Cerebral Palsy

Children with cerebral palsy have difficulty coordinating muscles and often experience symptoms like:
  • ataxia, unsteadiness
  • spasticity, stiff or tight muscles and exaggerated reflexes
  • seizures
  • walking with one foot or leg dragging
  • walking on the toes
  • a crouched or scissored gait, walk
  • muscle tone that is either too stiff or too floppy
The abnormalities that cause cerebral palsy in children can happen for a number of reasons:
  • brain development problems during pregnancy or at birth
  • brain infections (such as bacterial meningitis or viral encephalitis)
  • brain bleeds in premature babies

Children with cerebral palsy experience symptoms that range from mild to severe and generally appear before age 3, sometimes as early as infancy or early childhood.

Cerebral Palsy Special Needs Factsheet

What Teachers Should Know

Cerebral palsy (CP) affects muscle tone, movement, and motor skills (the ability to move in a coordinated and purposeful way). CP is usually caused by brain damage that occurs before or during a child's birth, or during the first few years of life.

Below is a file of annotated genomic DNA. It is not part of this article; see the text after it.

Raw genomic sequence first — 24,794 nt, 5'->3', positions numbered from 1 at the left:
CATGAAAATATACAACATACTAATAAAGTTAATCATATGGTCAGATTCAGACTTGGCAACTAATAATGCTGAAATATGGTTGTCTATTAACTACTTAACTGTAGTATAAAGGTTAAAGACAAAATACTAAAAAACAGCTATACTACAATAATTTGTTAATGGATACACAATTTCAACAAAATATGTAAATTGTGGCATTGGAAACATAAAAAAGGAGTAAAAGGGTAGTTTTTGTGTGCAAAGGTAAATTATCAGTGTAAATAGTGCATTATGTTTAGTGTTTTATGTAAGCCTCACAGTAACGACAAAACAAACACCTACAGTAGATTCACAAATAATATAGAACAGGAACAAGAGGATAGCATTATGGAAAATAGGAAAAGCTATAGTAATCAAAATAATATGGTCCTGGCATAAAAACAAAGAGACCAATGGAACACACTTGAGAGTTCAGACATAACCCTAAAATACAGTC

How CP affects each person depends on which part or parts of the brain are involved. Some people have only mild impairment, while others are severely affected. For example, brain damage can be limited, affecting only the part of the brain that controls walking, or it can be more extensive, affecting muscle control of the entire body. Although CP doesn't get progressively worse, how it affects a person's body can change as children grow and develop.

About 500,000 people in the United States have CP, making it one of the most common congenital childhood disorders.

Because bullies often target students who seem "different," certain health conditions, including CP, can put kids and teens at higher risk of being bullied.

Kids and teens with CP may:

What Teachers Can Do

Many students with CP can do the same kinds of things that other kids and teens like to do, such as extracurricular activities, phys-ed, playing or listening to music, hanging out with friends, etc. Students with CP, however, may need a little more time to travel between classes and complete activities and tasks.

Make sure your classroom is easy to get around and free of obstacles.

Students with CP may need to miss class time for doctor visits or to see the school nurse to take medication. Make sure to give special consideration regarding missed instruction, assignments, and testing. In some cases, arranging for verbal responses in assignments and testing can be a good way to measure learning.

Educators, parents, doctors, therapists, and the students with CP should work together to develop and maintain the best treatment and education plans.

Be prepared for possible medical emergencies by planning ahead with parents in case your students with CP need advanced assistance.

Reviewed by: Mary L. Gavin, MD
Date reviewed: September 26, 2016